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The good, the bad and the ugly

A reader in South East Asia has sent us a series of photos which show two contractors working on the same job with completely contrasting methods of working at height and notions of what constitutes safety.

On the one hand you have a contractor making use of the well suited equipment - in the form of an 80ft JLG 800A articulating boom lift working in conjunction with a crane - to carry out the job in a safe and efficient manner.
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The good...

On the other, a contractor working in a way that leaves much to be desired. The next two photos are of two men being lifted to the work area using the crane hook, and a man riding a large concrete piece up to the top of the steel construction.
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The bad...

The final photo is possibly one of the worst home-made man platforms that we have ever come across. Lashed together with scaffold poles and narrow planks for wood, the crane is seen lifting a man in the ‘platform’ at a height of approximately seven metres. As if this was not bad enough it looks as though the makeshift platform has been designed to lift up to six or seven people...
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...And the ugly!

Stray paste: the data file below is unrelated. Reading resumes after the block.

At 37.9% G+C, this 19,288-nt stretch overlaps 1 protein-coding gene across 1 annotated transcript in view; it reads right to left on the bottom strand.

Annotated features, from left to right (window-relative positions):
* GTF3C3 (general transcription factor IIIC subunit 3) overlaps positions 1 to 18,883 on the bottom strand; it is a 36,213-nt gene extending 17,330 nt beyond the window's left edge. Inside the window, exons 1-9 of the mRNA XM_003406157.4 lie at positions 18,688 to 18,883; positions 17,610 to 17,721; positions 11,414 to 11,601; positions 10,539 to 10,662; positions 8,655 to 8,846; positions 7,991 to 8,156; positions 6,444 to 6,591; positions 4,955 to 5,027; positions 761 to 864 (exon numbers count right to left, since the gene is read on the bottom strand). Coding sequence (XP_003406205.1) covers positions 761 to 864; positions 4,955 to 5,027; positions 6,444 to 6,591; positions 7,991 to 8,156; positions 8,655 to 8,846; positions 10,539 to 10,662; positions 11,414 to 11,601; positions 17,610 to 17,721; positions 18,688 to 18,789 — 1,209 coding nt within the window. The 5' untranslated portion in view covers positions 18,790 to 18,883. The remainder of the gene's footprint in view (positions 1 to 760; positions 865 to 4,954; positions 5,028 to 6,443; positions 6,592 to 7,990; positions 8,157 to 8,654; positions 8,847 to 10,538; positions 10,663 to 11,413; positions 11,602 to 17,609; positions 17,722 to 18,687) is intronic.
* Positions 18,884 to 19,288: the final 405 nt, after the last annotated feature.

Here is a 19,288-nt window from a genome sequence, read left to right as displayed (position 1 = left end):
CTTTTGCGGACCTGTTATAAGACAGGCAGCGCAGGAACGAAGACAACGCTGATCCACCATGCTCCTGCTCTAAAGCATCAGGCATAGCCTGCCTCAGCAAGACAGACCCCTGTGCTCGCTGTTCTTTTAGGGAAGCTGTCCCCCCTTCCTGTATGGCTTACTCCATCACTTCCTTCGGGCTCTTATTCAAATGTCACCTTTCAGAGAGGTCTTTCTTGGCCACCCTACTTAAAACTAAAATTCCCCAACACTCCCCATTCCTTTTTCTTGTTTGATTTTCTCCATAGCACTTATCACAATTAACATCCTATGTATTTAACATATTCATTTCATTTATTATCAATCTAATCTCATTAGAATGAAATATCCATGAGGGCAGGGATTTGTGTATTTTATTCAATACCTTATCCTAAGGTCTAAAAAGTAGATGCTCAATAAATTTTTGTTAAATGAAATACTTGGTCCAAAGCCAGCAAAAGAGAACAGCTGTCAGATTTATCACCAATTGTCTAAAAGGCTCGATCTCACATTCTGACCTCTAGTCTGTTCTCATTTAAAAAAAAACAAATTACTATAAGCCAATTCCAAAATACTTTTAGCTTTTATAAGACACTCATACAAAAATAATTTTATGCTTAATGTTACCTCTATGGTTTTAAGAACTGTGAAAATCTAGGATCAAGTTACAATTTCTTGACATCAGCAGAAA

How both contractors can work side by side without one highlighting the obvious dangers of the others methods or the other not realising the benefits of working more efficiently is a mystery.

In the words of our reader: “The irony here is that the two contractors working on the steel erection side by side had totally different approaches to the method used to erect the steel. One contractor working on the opposite structure were using a 125ft and 86ft boom with a crane while as you can see from the photos, the other contractor was using ‘another’ method. South East Asia has come along by leaps and bounds in terms of safety and its use of aerial work platforms over the last few years. However these photos demonstrate the extremes that can still be found, even while working on the same site right next to one another!”

Completely agreed and certainly one for our Death Wish!
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A closer look at the home-made man platforms